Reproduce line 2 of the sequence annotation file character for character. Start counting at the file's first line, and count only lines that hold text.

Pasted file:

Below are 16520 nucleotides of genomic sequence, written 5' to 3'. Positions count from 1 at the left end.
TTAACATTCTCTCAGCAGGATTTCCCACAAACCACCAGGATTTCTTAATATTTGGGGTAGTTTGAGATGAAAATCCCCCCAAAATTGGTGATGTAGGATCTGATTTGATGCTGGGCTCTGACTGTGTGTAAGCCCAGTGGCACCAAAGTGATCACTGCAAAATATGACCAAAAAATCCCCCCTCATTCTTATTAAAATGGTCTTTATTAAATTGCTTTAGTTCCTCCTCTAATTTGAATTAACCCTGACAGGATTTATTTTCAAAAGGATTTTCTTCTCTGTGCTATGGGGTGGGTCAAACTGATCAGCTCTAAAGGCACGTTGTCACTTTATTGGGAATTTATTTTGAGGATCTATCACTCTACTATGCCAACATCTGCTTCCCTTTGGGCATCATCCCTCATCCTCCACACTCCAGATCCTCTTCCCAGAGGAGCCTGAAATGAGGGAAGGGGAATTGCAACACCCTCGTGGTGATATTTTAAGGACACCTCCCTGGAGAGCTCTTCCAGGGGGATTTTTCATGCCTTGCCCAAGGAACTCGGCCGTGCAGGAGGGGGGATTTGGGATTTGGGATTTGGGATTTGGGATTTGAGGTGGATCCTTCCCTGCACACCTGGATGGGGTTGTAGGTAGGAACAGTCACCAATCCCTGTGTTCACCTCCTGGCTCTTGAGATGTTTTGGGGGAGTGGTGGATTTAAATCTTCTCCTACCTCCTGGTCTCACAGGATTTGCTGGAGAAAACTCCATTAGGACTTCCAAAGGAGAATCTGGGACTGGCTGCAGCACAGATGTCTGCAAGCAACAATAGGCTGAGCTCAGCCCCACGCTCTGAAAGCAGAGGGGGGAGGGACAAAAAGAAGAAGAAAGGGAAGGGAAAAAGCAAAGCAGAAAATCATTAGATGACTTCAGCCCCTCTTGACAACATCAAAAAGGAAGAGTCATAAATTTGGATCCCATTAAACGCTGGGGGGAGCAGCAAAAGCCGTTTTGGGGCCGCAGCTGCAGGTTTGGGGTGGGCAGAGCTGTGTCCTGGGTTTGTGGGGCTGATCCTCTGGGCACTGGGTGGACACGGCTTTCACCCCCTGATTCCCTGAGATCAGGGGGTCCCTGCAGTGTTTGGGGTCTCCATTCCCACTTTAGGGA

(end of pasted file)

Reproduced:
TTAACATTCTCTCAGCAGGATTTCCCACAAACCACCAGGATTTCTTAATATTTGGGGTAGTTTGAGATGAAAATCCCCCCAAAATTGGTGATGTAGGATCTGATTTGATGCTGGGCTCTGACTGTGTGTAAGCCCAGTGGCACCAAAGTGATCACTGCAAAATATGACCAAAAAATCCCCCCTCATTCTTATTAAAATGGTCTTTATTAAATTGCTTTAGTTCCTCCTCTAATTTGAATTAACCCTGACAGGATTTATTTTCAAAAGGATTTTCTTCTCTGTGCTATGGGGTGGGTCAAACTGATCAGCTCTAAAGGCACGTTGTCACTTTATTGGGAATTTATTTTGAGGATCTATCACTCTACTATGCCAACATCTGCTTCCCTTTGGGCATCATCCCTCATCCTCCACACTCCAGATCCTCTTCCCAGAGGAGCCTGAAATGAGGGAAGGGGAATTGCAACACCCTCGTGGTGATATTTTAAGGACACCTCCCTGGAGAGCTCTTCCAGGGGGATTTTTCATGCCTTGCCCAAGGAACTCGGCCGTGCAGGAGGGGGGATTTGGGATTTGGGATTTGGGATTTGGGATTTGAGGTGGATCCTTCCCTGCACACCTGGATGGGGTTGTAGGTAGGAACAGTCACCAATCCCTGTGTTCACCTCCTGGCTCTTGAGATGTTTTGGGGGAGTGGTGGATTTAAATCTTCTCCTACCTCCTGGTCTCACAGGATTTGCTGGAGAAAACTCCATTAGGACTTCCAAAGGAGAATCTGGGACTGGCTGCAGCACAGATGTCTGCAAGCAACAATAGGCTGAGCTCAGCCCCACGCTCTGAAAGCAGAGGGGGGAGGGACAAAAAGAAGAAGAAAGGGAAGGGAAAAAGCAAAGCAGAAAATCATTAGATGACTTCAGCCCCTCTTGACAACATCAAAAAGGAAGAGTCATAAATTTGGATCCCATTAAACGCTGGGGGGAGCAGCAAAAGCCGTTTTGGGGCCGCAGCTGCAGGTTTGGGGTGGGCAGAGCTGTGTCCTGGGTTTGTGGGGCTGATCCTCTGGGCACTGGGTGGACACGGCTTTCACCCCCTGATTCCCTGAGATCAGGGGGTCCCTGCAGTGTTTGGGGTCTCCATTCCCACTTTAGGGA